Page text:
Results—Azithromycin elimination half-life was 20.3 hours, body clearance was 10.4 ml/min·kg, and apparent volume of distribution at steady state was 18.6 L/kg. After IG administration, time to peak serum concentration was 1.8 hours and bioavailability was 56%. After repeated IG administration, peak serum concentration was 0.63 ± 0.10 µg/ml. Peritoneal and synovial fluid concentrations were similar to serum concentrations. Bronchoalveolar cell and PELF concentrations were 15- to 170-fold and 1- to 16-fold higher than concurrent serum concentrations, respectively. No adverse reactions were detected after repeated IG administration.

Conclusions and Clinical Relevance—On the basis of pharmacokinetic values, minimum inhibitory concentrations of Rhodococcus equi isolates, and drug concentrations in PELF and bronchoalveolar cells, a single daily oral dose of 10 mg/kg may be appropriate for treatment of R equi infections in foals. Persistence of high azithromycin concentrations in PELF and bronchoalveolar cells 48 hours after discontinuation of administration suggests that after 5 daily doses, oral administration at 48-hour intervals may be adequate. (Am J Vet Res 2001;62:1870–1875)

Full access
in American Journal of Veterinary Research

Abstract

Objective—To determine the effects of dexamethasone on development of IgG subclass responses following vaccination of healthy horses.

Animals—11 mature Thoroughbreds.

Procedure—Horses received 2 IM injections at 2- week intervals of a vaccine containing inactivated infectious bovine rhinotracheitis, bovine viral diarrhea, and parainfluenza-3 viral antigens and were then randomly assigned to 2 groups. Six horses received dexamethasone (0.2 mg/kg of body weight, IM) twice weekly for 8 weeks starting the day of the first vaccination. Five control horses received an equivalent volume of saline (0.9% NaCl) solution. Antigen-specific serum IgG subclass titers were determined weekly after vaccination by use of an ELISA.

Results—Vaccination resulted in similar antigen-specific serum IgG(T) titers in dexamethasone-treated and control horses. In contrast, although control horses developed IgGa and IgGb responses after vaccination, corticosteroid administration completely inhibited these responses in treated horses.

Conclusions and Clinical Relevance—Cortico steroids can have profound effects on primary immune responses in horses and can significantly affect IgG responses to inactivated vaccines. Corticosteroid treatment regimens commonly used to treat diseases in horses may result induction of a nonprotective IgG subclass response, leaving treated horses susceptible to disease. Additionally, mechanisms regulating IgGa and IgGb responses appear to differ from those regulating IgG(T) responses. Further defining these mechanisms is a critical step in designing effective vaccines, and corticosteroid-induced immunomodulation may be a valuable tool for studying immune responses in horses. (Am J Vet Res 2000;61:1530–1533)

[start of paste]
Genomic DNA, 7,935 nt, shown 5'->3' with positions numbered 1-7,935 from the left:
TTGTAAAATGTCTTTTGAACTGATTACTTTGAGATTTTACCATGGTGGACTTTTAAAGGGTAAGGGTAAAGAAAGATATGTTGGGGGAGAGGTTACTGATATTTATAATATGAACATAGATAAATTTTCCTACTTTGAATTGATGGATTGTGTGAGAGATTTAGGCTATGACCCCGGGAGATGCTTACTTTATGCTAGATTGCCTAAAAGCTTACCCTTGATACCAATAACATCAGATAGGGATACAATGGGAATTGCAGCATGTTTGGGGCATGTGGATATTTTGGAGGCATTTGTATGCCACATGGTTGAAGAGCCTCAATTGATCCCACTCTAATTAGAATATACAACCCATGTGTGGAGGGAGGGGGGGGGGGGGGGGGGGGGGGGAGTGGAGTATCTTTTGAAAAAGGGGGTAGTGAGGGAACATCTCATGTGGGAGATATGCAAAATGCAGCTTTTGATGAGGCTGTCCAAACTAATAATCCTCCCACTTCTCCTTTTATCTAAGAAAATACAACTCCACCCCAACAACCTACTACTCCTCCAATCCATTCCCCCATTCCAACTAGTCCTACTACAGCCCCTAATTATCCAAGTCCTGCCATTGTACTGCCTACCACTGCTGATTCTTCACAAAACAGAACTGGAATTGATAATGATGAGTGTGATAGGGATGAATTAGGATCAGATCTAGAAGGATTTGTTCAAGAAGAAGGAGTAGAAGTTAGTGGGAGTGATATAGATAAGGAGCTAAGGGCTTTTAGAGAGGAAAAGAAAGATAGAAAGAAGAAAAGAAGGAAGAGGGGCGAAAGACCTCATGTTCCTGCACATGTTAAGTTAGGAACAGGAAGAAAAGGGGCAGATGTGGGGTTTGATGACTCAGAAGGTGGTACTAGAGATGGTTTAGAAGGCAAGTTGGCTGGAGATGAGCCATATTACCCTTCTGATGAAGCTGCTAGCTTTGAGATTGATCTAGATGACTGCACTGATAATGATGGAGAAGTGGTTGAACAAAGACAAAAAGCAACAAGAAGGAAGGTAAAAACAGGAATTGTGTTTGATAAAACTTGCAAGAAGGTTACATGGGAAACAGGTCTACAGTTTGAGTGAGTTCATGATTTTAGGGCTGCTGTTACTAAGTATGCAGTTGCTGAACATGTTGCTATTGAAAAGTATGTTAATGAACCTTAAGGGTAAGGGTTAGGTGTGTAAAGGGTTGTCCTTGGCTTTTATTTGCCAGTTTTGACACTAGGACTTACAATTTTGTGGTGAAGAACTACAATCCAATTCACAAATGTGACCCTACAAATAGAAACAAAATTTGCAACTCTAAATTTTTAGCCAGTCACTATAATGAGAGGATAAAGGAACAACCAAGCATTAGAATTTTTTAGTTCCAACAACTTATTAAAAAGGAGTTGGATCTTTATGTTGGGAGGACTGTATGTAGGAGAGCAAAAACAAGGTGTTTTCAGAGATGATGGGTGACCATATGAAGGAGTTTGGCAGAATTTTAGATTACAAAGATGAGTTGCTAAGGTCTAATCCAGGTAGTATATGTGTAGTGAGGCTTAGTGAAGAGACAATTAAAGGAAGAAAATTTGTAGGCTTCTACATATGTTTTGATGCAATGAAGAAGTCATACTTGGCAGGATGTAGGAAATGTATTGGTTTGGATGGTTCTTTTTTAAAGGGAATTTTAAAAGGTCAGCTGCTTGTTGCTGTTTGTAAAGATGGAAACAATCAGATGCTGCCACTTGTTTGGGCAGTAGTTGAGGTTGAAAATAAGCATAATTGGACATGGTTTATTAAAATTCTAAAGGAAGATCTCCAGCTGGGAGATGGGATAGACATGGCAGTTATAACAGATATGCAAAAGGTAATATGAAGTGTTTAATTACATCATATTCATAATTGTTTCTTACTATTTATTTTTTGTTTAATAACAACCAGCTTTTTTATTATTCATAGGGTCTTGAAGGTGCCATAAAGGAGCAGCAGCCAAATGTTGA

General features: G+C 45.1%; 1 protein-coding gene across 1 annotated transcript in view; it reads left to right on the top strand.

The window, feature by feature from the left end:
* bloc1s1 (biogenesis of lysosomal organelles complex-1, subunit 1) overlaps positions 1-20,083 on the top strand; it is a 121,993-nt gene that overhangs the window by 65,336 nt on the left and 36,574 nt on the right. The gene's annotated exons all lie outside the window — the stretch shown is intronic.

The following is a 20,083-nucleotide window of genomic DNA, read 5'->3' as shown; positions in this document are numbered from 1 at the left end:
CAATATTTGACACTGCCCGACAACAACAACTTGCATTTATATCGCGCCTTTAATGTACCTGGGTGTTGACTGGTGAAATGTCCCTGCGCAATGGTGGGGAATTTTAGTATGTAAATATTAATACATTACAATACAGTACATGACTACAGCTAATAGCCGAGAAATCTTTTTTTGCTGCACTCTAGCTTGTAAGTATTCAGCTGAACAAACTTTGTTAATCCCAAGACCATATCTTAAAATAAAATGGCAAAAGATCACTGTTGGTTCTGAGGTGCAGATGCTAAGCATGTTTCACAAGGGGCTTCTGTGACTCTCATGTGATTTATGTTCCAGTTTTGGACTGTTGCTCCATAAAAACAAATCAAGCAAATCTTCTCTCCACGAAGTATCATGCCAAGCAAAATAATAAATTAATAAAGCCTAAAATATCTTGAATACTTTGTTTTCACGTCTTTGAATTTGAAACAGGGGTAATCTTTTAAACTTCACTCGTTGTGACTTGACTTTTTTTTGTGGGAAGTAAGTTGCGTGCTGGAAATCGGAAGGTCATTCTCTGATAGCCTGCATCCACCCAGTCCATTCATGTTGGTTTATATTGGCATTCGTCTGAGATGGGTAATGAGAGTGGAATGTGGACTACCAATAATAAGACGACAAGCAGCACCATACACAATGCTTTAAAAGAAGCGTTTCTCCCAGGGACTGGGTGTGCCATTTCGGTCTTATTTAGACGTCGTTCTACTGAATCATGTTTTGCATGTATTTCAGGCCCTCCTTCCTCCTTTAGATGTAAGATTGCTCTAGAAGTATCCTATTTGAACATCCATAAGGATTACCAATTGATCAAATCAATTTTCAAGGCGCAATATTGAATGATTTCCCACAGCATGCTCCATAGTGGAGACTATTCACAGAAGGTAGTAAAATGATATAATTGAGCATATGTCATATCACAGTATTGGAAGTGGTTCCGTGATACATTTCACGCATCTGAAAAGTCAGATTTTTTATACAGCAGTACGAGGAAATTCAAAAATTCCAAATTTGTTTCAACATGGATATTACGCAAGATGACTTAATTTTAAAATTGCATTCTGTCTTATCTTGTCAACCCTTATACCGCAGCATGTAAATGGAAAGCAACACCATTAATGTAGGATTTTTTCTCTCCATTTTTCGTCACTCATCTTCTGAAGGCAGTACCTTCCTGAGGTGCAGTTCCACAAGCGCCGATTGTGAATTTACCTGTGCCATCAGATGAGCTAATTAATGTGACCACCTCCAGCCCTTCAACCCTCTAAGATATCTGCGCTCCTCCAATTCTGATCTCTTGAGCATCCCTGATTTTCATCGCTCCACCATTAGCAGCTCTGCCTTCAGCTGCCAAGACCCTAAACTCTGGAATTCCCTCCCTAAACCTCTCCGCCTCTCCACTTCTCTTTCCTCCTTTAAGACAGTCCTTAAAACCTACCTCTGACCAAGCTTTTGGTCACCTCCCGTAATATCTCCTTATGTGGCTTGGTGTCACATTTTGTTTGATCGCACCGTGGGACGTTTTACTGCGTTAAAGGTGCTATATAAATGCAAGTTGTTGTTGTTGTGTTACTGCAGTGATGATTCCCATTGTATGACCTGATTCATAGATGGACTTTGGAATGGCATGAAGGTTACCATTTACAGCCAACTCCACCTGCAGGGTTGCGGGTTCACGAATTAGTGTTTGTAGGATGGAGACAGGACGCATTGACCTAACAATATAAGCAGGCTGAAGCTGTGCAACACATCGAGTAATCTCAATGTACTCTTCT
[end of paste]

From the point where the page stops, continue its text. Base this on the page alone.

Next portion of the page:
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in American Journal of Veterinary Research

Abstract

Objective—To determine signalment, clinical findings, results of diagnostic testing, outcome, and postmortem findings in horses with West Nile virus (WNV) encephalomyelitis.

Design—Retrospective study.

Animals—46 horses with WNV encephalomyelitis.

Procedure—Clinical data were extracted from medical records of affected horses.

Results—On the basis of clinical signs and results of serologic testing, WNV encephalomyelitis was diagnosed in 46 of 56 horses with CNS signs. Significantly more males than females were affected. Increased rectal temperature, weakness or ataxia, and muscle fasciculations were the most common clinical signs. Paresis was more common than ataxia, although both could be asymmetrical and multifocal. Supportive treatment included anti-inflammatory medications, fluids, antimicrobials, and slinging of recumbent horses. Results of the IgM capture ELISA and the plaque reduction neutralization test provided a diagnosis in 43 horses, and only results of the plaque reduction neutralization test were positive in 3 horses. Mortality rate was 30%, and 71% of recumbent horses were euthanatized. One horse that had received 2 vaccinations for WNV developed the disease and was euthanatized. Follow-up communications with 19 owners revealed that most horses had residual deficits at 1 month after release from the hospital; abnormalities were resolved in all but 2 horses by 12 months after release.

Conclusions and Clinical Relevance—Our findings were similar to those of previous WNV outbreaks in horses but provided additional clinical details from monitored hospitalized horses. Diagnostic testing is essential to diagnosis, treatment is supportive, and recovery rate of discharged ambulatory horses is < 100%. (J Am Vet Med Assoc 2003;222:1241–1247)

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in Journal of the American Veterinary Medical Association